On Friday evening, after I had delivered a TEDx talk in Corsham, I found that I was listening to myself on Radio 4’s Today in Parliament. The programme had decided to summarise recent events in the Joint Committee on Human Rights’ inquiry into freedom of speech and no platforming in universities – something you may have already noticed I have opinions on.
What was interesting was the section that the BBC chose to broadcast. They didn’t broadcast what I said about no platforming: “it is simply to deny a platform to someone, but a lot of the reporting of no-platforming does not fit that definition.”
They didn’t broadcast my explanation that there was no right to be heard – “These people tend to be demanding a right to be heard. There is no such right, because then you end up in absurd positions. Do you force people to open their front doors and be harangued in their living rooms?”
They didn’t broadcast what I thought was a very spirited explanation of exactly why the press was now positioning themselves as the ultimate defenders of free speech – “I would start by trying to place this in context, from the Leveson inquiry and report. There has been a lot of defensiveness by the press to try to find reasons why certain pieces of legislation or policy should or should not be implemented. As part of that, I suspect there is a natural tendency to seek out groups that are seen as vulnerable, that do not have ready access to the press and that do not have a ready right of reply, in order to make scapegoats of those groups, to some extent.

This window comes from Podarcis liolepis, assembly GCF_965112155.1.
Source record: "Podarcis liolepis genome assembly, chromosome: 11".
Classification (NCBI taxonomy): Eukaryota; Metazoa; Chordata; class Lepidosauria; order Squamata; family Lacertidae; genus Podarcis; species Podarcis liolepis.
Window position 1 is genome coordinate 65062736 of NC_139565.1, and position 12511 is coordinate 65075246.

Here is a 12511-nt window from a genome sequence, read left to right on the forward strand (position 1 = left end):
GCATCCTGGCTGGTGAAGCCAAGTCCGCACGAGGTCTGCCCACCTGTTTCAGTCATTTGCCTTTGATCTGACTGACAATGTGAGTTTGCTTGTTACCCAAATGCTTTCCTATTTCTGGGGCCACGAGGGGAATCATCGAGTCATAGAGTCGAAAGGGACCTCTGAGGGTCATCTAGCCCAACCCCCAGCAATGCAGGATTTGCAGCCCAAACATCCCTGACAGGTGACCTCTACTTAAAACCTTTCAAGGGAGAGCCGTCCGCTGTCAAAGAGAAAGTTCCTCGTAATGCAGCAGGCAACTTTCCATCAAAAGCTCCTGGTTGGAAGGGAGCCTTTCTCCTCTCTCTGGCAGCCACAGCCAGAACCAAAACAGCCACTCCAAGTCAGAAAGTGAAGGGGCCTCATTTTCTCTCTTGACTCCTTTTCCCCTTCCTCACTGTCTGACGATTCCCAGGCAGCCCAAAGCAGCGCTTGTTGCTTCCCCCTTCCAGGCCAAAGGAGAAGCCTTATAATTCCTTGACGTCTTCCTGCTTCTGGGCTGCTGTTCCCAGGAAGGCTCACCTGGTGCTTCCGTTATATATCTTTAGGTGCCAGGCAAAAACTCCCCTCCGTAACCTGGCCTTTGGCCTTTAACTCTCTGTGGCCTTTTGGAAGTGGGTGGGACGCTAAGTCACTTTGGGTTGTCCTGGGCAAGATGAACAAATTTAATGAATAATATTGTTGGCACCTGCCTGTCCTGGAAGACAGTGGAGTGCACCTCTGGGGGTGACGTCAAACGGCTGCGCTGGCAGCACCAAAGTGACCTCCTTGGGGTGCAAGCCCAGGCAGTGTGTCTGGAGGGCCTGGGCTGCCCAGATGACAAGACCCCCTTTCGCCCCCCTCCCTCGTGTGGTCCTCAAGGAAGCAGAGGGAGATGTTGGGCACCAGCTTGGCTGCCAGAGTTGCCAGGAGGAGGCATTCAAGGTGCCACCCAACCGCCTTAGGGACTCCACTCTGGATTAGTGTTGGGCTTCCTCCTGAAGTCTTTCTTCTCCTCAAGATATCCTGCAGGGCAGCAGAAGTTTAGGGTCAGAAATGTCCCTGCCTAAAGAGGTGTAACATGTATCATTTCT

In pieces representing trans people, we saw a clear direction of travel. Directly after the Leveson report was produced, in defiance of what was in it, the press outed a trans teacher. Sadly, she took her own life three months afterwards. That was the point at which the press stopped and started to change their approach to reporting trans issues. We then had silence for a year, pretty much. Then we had a whole series of supportive outings, which again you could read as in defiance of Leveson. Then you started to have this “special snowflake”-tarred, “not a real woman” debate. It has just become more and more heated.
I suspect that the Government’s intention to launch a consultation on the Gender Recognition Act has provided another hook for a lot of this heated coverage. It is interesting that pretty much all discussion of what the Government may or may not propose is invariably mixed up with all sorts of other things that are nothing to do with the legislation that is being reviewed.
I think that there is an asymmetry of debate. It goes back to before this.”
But they chose to broadcast the bit which makes trans people out to be vulnerable victims, without the context that I then put it in – which was the educational detriment you faced if you perceived your learning environment to be unsafe.
Well, on the grounds of free speech, I guess the media have the right to do that.
On Sunday we had yet another hatchet job on trans people and those working with us in the Sunday Times. This time they’d interviewed one of the leading clinicians in the Tavistock and Portman clinic. Near the start of the piece was this alarming statement: “Bernadette Wren, consultant clinical psychologist at the Gender Identity Development Service (GIDS) clinic in London, said some schools were moving too fast in allowing young girls to be treated as male pupils and vice versa — simply at the child’s request.